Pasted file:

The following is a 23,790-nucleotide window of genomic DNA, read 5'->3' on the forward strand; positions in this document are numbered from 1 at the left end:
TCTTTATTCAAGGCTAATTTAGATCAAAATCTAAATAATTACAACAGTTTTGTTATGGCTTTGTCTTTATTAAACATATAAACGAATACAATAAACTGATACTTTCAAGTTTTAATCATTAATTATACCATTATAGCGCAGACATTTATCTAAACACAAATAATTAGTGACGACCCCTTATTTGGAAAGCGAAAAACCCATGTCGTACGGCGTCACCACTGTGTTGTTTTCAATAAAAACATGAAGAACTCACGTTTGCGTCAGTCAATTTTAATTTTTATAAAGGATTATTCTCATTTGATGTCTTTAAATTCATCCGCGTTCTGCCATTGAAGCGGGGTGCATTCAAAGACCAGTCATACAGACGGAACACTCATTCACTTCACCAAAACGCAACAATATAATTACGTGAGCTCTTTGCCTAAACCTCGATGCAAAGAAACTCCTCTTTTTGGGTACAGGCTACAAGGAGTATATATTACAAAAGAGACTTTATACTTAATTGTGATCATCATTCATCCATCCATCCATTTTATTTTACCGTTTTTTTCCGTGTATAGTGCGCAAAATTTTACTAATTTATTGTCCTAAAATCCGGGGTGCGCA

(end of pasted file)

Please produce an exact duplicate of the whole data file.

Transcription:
The following is a 23,790-nucleotide window of genomic DNA, read 5'->3' on the forward strand; positions in this document are numbered from 1 at the left end:
TCTTTATTCAAGGCTAATTTAGATCAAAATCTAAATAATTACAACAGTTTTGTTATGGCTTTGTCTTTATTAAACATATAAACGAATACAATAAACTGATACTTTCAAGTTTTAATCATTAATTATACCATTATAGCGCAGACATTTATCTAAACACAAATAATTAGTGACGACCCCTTATTTGGAAAGCGAAAAACCCATGTCGTACGGCGTCACCACTGTGTTGTTTTCAATAAAAACATGAAGAACTCACGTTTGCGTCAGTCAATTTTAATTTTTATAAAGGATTATTCTCATTTGATGTCTTTAAATTCATCCGCGTTCTGCCATTGAAGCGGGGTGCATTCAAAGACCAGTCATACAGACGGAACACTCATTCACTTCACCAAAACGCAACAATATAATTACGTGAGCTCTTTGCCTAAACCTCGATGCAAAGAAACTCCTCTTTTTGGGTACAGGCTACAAGGAGTATATATTACAAAAGAGACTTTATACTTAATTGTGATCATCATTCATCCATCCATCCATTTTATTTTACCGTTTTTTTCCGTGTATAGTGCGCAAAATTTTACTAATTTATTGTCCTAAAATCCGGGGTGCGCA